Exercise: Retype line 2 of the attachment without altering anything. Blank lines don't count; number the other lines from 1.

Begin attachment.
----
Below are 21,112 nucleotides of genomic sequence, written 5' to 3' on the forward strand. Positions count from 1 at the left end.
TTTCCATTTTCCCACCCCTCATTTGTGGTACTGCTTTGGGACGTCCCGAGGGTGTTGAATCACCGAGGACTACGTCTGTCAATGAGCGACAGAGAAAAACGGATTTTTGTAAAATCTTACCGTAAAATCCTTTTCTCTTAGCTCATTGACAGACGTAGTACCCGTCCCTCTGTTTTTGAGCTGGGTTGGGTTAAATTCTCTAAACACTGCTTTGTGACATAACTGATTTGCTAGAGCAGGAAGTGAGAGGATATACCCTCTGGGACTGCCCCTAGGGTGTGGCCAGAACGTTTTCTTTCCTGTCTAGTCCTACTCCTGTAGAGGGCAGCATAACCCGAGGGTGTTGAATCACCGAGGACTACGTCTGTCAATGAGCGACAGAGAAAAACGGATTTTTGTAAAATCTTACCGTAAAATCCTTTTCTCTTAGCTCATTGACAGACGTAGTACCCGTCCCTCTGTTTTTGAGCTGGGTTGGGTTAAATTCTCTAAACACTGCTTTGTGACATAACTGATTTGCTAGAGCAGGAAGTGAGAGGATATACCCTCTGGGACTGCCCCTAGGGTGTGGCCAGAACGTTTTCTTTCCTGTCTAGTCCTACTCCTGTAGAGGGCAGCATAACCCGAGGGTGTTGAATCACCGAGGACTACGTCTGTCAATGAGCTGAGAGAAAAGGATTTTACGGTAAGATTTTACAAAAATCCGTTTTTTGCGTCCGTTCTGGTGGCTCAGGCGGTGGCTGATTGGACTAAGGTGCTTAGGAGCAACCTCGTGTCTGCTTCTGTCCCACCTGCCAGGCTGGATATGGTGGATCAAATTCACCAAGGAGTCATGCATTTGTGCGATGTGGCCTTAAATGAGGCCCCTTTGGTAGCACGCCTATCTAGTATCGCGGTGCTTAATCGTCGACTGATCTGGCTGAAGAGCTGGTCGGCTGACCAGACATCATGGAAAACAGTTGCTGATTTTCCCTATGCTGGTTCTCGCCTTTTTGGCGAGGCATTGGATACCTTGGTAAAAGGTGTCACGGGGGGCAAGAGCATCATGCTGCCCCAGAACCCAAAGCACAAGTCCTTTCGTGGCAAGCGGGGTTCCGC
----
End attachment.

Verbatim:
TTTCCATTTTCCCACCCCTCATTTGTGGTACTGCTTTGGGACGTCCCGAGGGTGTTGAATCACCGAGGACTACGTCTGTCAATGAGCGACAGAGAAAAACGGATTTTTGTAAAATCTTACCGTAAAATCCTTTTCTCTTAGCTCATTGACAGACGTAGTACCCGTCCCTCTGTTTTTGAGCTGGGTTGGGTTAAATTCTCTAAACACTGCTTTGTGACATAACTGATTTGCTAGAGCAGGAAGTGAGAGGATATACCCTCTGGGACTGCCCCTAGGGTGTGGCCAGAACGTTTTCTTTCCTGTCTAGTCCTACTCCTGTAGAGGGCAGCATAACCCGAGGGTGTTGAATCACCGAGGACTACGTCTGTCAATGAGCGACAGAGAAAAACGGATTTTTGTAAAATCTTACCGTAAAATCCTTTTCTCTTAGCTCATTGACAGACGTAGTACCCGTCCCTCTGTTTTTGAGCTGGGTTGGGTTAAATTCTCTAAACACTGCTTTGTGACATAACTGATTTGCTAGAGCAGGAAGTGAGAGGATATACCCTCTGGGACTGCCCCTAGGGTGTGGCCAGAACGTTTTCTTTCCTGTCTAGTCCTACTCCTGTAGAGGGCAGCATAACCCGAGGGTGTTGAATCACCGAGGACTACGTCTGTCAATGAGCTGAGAGAAAAGGATTTTACGGTAAGATTTTACAAAAATCCGTTTTTTGCGTCCGTTCTGGTGGCTCAGGCGGTGGCTGATTGGACTAAGGTGCTTAGGAGCAACCTCGTGTCTGCTTCTGTCCCACCTGCCAGGCTGGATATGGTGGATCAAATTCACCAAGGAGTCATGCATTTGTGCGATGTGGCCTTAAATGAGGCCCCTTTGGTAGCACGCCTATCTAGTATCGCGGTGCTTAATCGTCGACTGATCTGGCTGAAGAGCTGGTCGGCTGACCAGACATCATGGAAAACAGTTGCTGATTTTCCCTATGCTGGTTCTCGCCTTTTTGGCGAGGCATTGGATACCTTGGTAAAAGGTGTCACGGGGGGCAAGAGCATCATGCTGCCCCAGAACCCAAAGCACAAGTCCTTTCGTGGCAAGCGGGGTTCCGC